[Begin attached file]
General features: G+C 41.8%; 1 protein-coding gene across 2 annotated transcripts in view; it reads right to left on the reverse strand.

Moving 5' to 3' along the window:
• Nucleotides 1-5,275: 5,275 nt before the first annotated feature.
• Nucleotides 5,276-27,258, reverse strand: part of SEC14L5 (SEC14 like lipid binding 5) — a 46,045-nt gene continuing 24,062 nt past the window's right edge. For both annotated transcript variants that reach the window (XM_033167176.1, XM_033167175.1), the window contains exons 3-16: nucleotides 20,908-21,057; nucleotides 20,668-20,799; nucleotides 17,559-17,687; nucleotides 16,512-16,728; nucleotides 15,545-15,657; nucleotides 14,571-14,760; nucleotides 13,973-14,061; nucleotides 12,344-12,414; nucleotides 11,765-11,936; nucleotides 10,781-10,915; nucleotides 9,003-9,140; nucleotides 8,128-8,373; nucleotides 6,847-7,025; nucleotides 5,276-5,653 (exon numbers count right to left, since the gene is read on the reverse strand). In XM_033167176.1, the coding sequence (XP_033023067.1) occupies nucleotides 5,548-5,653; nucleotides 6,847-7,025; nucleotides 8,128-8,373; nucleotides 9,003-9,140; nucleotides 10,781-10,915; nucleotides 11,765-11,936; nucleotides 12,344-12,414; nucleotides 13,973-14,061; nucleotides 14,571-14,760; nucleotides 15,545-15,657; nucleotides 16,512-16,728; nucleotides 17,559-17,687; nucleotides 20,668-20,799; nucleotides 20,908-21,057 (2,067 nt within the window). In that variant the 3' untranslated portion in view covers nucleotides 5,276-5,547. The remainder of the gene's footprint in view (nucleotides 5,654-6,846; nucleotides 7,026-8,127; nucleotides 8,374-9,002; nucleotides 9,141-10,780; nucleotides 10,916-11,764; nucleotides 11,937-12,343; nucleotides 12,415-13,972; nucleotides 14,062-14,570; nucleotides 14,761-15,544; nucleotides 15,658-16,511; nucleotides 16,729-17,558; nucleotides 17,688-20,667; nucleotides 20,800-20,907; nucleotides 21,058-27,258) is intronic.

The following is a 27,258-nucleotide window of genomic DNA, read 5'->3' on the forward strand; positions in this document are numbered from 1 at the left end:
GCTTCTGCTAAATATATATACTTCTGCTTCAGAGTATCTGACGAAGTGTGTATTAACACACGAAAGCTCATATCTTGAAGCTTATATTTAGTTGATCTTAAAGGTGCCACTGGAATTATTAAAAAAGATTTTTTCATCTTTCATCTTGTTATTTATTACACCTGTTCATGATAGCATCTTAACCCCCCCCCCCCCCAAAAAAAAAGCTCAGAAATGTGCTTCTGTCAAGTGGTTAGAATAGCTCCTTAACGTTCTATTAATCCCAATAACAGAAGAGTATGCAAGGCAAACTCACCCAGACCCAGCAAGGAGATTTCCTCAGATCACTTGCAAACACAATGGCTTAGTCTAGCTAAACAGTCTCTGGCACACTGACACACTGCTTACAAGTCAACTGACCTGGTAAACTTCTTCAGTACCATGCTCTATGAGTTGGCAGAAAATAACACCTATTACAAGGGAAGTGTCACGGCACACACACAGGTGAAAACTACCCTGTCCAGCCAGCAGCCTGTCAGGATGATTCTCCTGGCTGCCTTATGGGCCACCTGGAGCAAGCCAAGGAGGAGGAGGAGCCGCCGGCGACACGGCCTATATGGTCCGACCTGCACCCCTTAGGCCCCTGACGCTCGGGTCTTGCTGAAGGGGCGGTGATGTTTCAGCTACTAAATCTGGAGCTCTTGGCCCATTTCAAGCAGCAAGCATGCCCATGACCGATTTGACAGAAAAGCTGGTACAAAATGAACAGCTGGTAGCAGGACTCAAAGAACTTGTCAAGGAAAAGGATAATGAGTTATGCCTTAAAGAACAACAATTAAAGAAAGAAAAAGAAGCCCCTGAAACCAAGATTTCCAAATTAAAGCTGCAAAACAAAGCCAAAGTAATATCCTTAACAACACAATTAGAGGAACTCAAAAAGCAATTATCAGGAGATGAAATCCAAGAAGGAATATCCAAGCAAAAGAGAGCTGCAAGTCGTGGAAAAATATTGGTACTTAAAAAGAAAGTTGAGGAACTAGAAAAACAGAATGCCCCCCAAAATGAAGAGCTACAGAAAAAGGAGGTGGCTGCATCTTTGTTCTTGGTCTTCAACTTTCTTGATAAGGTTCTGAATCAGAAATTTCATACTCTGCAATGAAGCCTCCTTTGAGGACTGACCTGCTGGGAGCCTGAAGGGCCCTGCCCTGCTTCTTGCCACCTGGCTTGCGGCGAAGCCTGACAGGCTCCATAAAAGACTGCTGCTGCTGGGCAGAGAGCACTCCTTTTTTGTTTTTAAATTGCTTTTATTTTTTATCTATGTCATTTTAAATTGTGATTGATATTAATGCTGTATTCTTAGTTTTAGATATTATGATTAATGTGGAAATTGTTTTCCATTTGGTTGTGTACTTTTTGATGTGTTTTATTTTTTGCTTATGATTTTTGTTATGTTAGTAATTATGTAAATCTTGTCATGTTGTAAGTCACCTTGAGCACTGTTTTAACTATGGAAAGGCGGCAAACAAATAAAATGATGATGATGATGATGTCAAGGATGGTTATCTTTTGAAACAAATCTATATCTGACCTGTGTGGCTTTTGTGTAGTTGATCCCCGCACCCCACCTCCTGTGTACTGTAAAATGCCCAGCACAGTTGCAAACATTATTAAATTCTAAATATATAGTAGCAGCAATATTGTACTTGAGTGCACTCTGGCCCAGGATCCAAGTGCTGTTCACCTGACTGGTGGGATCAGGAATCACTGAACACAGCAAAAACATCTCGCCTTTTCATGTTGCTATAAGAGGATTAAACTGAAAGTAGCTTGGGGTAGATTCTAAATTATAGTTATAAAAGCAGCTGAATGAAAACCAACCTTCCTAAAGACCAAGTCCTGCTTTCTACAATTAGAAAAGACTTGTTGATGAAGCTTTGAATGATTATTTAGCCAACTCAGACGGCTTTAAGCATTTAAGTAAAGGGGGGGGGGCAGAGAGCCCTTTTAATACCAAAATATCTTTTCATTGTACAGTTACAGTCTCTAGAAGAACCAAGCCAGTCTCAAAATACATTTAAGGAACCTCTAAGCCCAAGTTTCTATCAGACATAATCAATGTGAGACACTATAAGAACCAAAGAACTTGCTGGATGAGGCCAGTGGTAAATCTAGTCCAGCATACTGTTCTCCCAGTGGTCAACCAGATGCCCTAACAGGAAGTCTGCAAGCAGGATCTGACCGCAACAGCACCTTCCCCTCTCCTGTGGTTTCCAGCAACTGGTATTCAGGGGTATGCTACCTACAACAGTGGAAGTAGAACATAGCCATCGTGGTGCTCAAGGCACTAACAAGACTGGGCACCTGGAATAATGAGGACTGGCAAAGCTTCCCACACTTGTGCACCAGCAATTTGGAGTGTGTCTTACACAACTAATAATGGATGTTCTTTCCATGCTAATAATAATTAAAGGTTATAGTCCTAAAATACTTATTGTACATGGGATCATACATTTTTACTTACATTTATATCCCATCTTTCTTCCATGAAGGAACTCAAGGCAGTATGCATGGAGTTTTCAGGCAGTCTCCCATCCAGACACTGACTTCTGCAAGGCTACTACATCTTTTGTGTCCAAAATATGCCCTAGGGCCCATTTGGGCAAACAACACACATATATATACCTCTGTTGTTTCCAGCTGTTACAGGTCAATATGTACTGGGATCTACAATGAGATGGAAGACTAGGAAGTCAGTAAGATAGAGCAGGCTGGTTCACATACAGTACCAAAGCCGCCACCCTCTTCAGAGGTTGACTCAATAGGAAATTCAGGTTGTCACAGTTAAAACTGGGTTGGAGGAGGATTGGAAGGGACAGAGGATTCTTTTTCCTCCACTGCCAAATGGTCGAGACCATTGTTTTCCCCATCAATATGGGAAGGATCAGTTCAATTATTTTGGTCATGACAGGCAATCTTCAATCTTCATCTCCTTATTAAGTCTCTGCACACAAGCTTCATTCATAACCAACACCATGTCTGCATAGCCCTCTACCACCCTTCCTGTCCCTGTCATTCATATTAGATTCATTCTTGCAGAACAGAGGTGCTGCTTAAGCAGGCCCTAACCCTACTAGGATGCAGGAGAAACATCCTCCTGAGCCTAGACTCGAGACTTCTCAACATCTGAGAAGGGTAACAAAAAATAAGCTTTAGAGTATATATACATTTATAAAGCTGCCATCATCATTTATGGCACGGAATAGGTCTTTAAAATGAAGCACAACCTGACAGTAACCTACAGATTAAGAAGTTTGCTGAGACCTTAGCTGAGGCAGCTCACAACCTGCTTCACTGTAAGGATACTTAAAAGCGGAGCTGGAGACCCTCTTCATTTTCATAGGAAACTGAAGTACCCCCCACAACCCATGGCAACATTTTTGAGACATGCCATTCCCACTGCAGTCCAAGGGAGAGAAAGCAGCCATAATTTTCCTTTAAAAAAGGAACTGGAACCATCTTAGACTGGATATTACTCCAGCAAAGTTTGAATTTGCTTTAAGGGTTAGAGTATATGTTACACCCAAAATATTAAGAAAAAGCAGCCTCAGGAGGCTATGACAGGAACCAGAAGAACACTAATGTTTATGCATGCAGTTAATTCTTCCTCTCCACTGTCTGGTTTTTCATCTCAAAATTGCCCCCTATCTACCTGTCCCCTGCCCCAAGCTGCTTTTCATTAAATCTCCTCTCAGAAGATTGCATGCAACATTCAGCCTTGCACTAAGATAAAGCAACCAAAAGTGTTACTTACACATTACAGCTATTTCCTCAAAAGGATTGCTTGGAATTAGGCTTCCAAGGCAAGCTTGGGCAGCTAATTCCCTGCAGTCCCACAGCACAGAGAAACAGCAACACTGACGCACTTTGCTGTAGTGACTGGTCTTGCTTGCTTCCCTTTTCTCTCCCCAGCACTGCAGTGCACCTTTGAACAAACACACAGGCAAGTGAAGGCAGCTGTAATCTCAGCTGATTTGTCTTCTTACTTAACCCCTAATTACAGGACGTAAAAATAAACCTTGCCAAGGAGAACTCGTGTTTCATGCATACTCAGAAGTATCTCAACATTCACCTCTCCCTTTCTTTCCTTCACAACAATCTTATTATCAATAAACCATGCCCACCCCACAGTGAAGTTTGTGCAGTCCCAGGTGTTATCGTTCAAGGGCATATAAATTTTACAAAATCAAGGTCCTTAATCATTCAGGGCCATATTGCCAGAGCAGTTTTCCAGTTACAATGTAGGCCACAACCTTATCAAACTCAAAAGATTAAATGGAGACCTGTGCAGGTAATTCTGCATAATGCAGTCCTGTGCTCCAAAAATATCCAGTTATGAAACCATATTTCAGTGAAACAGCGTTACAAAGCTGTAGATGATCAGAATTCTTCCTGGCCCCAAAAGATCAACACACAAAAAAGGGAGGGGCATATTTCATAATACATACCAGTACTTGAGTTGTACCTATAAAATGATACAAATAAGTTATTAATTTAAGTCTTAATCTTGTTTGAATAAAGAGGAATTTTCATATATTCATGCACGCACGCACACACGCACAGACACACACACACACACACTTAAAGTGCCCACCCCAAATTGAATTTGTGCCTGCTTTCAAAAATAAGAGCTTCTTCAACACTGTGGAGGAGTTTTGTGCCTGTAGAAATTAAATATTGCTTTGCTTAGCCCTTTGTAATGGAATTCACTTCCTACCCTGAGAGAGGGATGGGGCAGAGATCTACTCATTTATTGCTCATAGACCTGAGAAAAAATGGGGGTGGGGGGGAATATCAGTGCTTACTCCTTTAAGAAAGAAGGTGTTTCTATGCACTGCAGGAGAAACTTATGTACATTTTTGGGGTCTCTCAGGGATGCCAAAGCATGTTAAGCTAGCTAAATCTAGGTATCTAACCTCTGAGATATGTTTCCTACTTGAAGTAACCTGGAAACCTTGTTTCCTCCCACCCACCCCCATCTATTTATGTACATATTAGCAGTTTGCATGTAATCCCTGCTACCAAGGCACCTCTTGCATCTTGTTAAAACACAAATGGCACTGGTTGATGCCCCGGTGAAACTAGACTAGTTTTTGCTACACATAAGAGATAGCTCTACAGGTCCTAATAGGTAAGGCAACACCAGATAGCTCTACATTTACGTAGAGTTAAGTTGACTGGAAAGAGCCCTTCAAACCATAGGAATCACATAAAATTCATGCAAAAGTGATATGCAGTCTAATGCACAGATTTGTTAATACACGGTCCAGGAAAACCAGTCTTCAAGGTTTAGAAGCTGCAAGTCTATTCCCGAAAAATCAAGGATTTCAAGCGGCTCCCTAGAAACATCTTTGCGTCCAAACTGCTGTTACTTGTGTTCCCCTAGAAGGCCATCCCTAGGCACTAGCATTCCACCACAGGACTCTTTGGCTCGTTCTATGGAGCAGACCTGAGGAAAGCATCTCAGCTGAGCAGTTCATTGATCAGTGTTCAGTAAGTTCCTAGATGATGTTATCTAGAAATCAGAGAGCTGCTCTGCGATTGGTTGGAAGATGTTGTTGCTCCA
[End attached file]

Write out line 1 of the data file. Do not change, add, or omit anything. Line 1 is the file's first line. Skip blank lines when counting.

General features: G+C 41.8%; 1 protein-coding gene across 2 annotated transcripts in view; it reads right to left on the reverse strand.